Fact-Check: Media Organisations Fall For Zomato’s 'Joke' on Rs 2,000 Notes

A Zomato spokesperson confirmed to The Quint that the post was shared as a joke and not based on facts.

3 min read

Food delivery company Zomato shared a photo of a man wearing their company's t-shirt and lying on a pile of Rs 2,000 notes on their official Twitter handle. The post's caption said, "since Friday, 72% of our cash on delivery orders were paid in ₹2000 notes."

Media outlets amplified the claim: Several news organisations such as Times of India, India Today, Hindustan Times, English Jagran, NDTV, Mint, Business Today, Economic Times, and

(Swipe right to view some of the claims.)

  • An archive of the article can be seen here.

    (Source: Times of India/Screenshot)

The context: The Reserve Bank of India (RBI) recently announced the withdrawal of Rs 2000 notes from circulation. However, it will continue to be a legal tender. People can exchange their Rs 2,000 notes before the deadline of 30 September.


Here's the problem with the claim: For the unversed, the picture is originally a scene from the American crime drama series Breaking Bad.

  • It has become a popular meme template which has been shared over the years.

  • The Quint reached out to a Zomato spokesperson who confirmed that the post was shared as a joke.

The scene from Breaking Bad: A reverse image search led us to a video uploaded on an unverified YouTube channel called 'Glenbob'.

  • It was titled, "Breaking Bad Huell - I Gotta Do It Man."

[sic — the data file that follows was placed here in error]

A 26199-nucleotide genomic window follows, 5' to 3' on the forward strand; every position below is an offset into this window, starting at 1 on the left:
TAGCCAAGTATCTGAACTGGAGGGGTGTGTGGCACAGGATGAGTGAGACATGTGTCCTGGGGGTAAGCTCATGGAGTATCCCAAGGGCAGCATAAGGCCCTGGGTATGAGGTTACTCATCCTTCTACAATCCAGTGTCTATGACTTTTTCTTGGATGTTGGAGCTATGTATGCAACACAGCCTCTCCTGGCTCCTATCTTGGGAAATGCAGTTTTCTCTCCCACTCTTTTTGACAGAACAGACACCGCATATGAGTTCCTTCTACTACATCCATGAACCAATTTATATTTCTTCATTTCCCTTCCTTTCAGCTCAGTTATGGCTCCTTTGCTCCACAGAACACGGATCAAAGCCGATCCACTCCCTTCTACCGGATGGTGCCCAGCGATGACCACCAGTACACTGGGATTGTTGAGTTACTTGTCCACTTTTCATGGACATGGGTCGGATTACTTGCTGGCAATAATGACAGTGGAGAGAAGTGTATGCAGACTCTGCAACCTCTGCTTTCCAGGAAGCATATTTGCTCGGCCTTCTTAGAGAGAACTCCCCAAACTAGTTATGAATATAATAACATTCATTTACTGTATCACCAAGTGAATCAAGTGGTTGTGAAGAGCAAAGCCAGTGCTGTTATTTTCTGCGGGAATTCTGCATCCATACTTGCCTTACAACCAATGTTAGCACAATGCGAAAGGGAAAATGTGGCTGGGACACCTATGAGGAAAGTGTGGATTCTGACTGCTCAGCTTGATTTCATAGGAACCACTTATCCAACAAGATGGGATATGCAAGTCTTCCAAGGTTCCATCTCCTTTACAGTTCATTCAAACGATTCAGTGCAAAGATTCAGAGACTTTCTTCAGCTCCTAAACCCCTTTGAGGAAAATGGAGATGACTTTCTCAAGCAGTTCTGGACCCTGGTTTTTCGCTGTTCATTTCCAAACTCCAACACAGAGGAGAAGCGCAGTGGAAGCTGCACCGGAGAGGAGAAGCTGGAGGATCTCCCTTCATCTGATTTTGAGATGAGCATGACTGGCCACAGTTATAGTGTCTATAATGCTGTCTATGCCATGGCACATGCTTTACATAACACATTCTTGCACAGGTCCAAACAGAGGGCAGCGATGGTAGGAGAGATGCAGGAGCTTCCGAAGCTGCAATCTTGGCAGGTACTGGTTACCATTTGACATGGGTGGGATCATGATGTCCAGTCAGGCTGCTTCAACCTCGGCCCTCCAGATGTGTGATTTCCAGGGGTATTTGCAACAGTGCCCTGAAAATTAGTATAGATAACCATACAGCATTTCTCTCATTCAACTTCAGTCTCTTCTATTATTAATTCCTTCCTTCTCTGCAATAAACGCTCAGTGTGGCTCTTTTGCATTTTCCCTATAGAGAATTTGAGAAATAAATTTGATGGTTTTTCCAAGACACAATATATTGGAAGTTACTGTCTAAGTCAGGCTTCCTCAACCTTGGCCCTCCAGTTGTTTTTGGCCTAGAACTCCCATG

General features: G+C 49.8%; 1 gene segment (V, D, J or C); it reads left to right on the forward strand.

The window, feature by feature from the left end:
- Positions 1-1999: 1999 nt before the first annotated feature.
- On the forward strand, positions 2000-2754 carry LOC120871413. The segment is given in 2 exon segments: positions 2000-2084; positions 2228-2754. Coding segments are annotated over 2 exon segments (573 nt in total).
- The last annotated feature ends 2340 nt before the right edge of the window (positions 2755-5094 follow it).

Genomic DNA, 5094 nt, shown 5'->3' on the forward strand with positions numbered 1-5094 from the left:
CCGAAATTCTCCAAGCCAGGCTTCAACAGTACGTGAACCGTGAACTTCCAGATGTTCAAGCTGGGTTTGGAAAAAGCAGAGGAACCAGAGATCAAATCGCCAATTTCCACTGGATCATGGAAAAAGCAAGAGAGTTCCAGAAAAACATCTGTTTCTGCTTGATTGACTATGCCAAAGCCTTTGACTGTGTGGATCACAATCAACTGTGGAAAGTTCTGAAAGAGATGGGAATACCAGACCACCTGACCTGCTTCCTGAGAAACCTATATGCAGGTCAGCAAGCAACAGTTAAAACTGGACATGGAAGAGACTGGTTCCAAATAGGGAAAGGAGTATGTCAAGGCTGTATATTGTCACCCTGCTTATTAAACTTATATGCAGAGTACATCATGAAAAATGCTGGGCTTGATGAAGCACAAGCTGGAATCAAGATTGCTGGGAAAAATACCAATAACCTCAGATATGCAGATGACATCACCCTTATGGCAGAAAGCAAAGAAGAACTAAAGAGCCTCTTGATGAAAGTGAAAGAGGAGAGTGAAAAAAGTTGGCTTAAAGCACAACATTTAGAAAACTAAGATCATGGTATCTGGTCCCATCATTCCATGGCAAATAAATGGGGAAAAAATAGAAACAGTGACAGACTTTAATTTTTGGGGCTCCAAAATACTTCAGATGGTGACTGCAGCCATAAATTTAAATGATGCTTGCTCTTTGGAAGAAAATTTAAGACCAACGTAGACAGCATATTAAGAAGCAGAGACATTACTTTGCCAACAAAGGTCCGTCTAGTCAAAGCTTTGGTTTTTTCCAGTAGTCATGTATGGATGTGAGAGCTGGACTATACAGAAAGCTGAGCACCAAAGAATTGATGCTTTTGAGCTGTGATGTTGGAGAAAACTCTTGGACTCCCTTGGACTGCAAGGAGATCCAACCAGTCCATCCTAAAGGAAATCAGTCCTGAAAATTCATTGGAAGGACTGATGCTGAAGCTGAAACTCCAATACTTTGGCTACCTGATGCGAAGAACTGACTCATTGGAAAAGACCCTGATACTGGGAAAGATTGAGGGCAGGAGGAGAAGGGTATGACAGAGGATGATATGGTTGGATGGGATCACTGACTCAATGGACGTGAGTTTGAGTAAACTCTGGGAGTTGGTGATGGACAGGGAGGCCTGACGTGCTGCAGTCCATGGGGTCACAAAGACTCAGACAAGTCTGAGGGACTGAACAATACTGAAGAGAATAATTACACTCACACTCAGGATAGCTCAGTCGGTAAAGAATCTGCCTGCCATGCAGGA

• At around the 0:25 mark, one can see a similar visual as the viral image.

  • A comparison between the viral picture and a keyframe of the video shows that the former one has been edited to add Zomato's t-shirt and Rs 2,000 notes.

A Zomato spokesperson confirmed to The Quint that the post was shared as a joke and not based on facts.

A comparison clearly highlights the similarities.

(Source: YouTube/Screenshot/Altered by The Quint)

A popular meme template: For several years, the picture has been used in different types of memes. A website called 'Know Your Meme' carried some examples, which can be seen below.

A Zomato spokesperson confirmed to The Quint that the post was shared as a joke and not based on facts.

The picture is a popular meme template.

(Source: Know your meme/Screenshot/Altered by The Quint)

Zomato clarifies: Speaking to The Quint, a spokesperson from the company said that the post is "a joke/ in jest and not factual."

Why is it relevant?: Considering the panic the announcement has created, such posts are likely to add to the confusion. It should be noted that while some people may understand the joke, others who are not familiar with the meme template might be misled and could lead to people actually paying delivery partners with Rs 2,000 notes.

Conclusion: Several media organisations fall for a joke shared on Zomato's official Twitter handle which showed an edited picture of a man lying on a pile of Rs 2000 notes.

(With inputs from Aishwarya Varma and Naman Shah.)


(Not convinced of a post or information you came across online and want it verified? Send us the details on WhatsApp at 9643651818, or e-mail it to us at and we'll fact-check it for you. You can also read all our fact-checked stories here.)

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Topics:  Zomato   Fact Check   Webqoof 

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